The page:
Manchester Airport Plc v Dutton
297 words (1 pages) Case Summary
15th Jun 2019 Case Summary Reference this In-house law team
Jurisdiction / Tag(s): UK Law
Manchester Airport Plc v Dutton  QB 133
A contractual licensee has a right to possession.
The claimants, Manchester Airport, wished to construct a second runway at the airport. The defendants, a group of environmental protestors, objected to the works and entered neighbouring land owned by the National Trust. They set up camp without a licence or consent in order to obstruct the works. Subsequently, the National Trust granted the Airport a licence to enter the land and fell trees there. The Airport then applied for and obtained an order for possession of the land pursuant to the Rules of the Supreme Court Ord. 113. The defendants appealed against the grant of the order and the dispute went to the Court of Appeal.
The argument against the grant of the order was that it would amount to ejectment. A licence is a mere personal right, whereas a lease is a proprietary interest in land. A tenant under a lease may sue in trespass. However, a licensee has fewer rights. The defendants argued that the grant of an order for possession was only available to someone with a title or an estate in land. As a mere licensee, the Airport lacked this.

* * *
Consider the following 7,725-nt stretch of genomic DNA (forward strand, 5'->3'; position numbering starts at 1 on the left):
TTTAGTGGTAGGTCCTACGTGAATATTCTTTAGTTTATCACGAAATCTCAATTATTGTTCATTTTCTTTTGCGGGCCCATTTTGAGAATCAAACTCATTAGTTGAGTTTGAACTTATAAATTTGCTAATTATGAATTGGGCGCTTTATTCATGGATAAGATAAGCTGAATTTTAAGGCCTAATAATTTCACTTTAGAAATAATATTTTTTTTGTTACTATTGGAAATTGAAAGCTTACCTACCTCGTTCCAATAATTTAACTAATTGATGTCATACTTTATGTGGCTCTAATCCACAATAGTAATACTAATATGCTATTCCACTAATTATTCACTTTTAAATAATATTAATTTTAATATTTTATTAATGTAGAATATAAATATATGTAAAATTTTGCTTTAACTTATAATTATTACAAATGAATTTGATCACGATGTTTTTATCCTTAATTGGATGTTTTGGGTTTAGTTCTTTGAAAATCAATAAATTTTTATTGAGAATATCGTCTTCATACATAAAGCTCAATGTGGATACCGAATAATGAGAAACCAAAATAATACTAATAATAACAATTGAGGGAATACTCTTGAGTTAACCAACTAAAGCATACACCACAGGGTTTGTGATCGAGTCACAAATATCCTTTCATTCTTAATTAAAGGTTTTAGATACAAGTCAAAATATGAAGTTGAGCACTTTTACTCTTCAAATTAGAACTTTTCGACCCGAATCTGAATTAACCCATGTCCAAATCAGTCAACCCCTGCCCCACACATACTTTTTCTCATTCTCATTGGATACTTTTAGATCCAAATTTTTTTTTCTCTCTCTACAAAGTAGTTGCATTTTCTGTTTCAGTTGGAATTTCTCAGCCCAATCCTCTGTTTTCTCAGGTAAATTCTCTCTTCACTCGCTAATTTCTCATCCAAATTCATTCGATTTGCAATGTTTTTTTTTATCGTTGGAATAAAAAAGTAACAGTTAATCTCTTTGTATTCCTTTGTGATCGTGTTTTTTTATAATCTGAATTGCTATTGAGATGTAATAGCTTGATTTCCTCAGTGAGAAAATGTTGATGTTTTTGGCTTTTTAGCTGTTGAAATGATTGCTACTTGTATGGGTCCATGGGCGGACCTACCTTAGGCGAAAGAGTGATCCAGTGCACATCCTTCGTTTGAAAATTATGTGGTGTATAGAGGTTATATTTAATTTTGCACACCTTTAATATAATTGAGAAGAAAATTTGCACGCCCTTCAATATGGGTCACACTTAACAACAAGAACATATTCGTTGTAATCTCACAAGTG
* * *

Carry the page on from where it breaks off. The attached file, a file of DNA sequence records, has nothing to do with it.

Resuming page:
The appeal was dismissed and the order was upheld. Laws LJ stated that just because ejectment was limited to parties with a title or interest to land this did not prevent them granting possession to a mere licensee, if that was necessary in order to give effect to the licensee’s rights under his contract with the licensor. The court held that it made no difference whether the Airport had actually occupied the land before the protestors.
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